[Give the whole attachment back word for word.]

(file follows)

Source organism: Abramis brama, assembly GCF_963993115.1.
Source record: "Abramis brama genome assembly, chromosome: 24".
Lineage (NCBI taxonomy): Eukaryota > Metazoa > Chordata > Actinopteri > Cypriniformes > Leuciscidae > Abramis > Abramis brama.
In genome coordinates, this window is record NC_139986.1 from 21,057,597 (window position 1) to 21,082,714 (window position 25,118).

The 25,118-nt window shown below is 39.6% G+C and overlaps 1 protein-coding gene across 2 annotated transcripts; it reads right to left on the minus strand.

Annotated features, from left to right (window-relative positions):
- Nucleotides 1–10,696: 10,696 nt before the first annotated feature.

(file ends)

Source organism: Abramis brama, assembly GCF_963993115.1.
Source record: "Abramis brama genome assembly, chromosome: 24".
Lineage (NCBI taxonomy): Eukaryota > Metazoa > Chordata > Actinopteri > Cypriniformes > Leuciscidae > Abramis > Abramis brama.
In genome coordinates, this window is record NC_139986.1 from 21,057,597 (window position 1) to 21,082,714 (window position 25,118).

The 25,118-nt window shown below is 39.6% G+C and overlaps 1 protein-coding gene across 2 annotated transcripts; it reads right to left on the minus strand.

Annotated features, from left to right (window-relative positions):
- Nucleotides 1–10,696: 10,696 nt before the first annotated feature.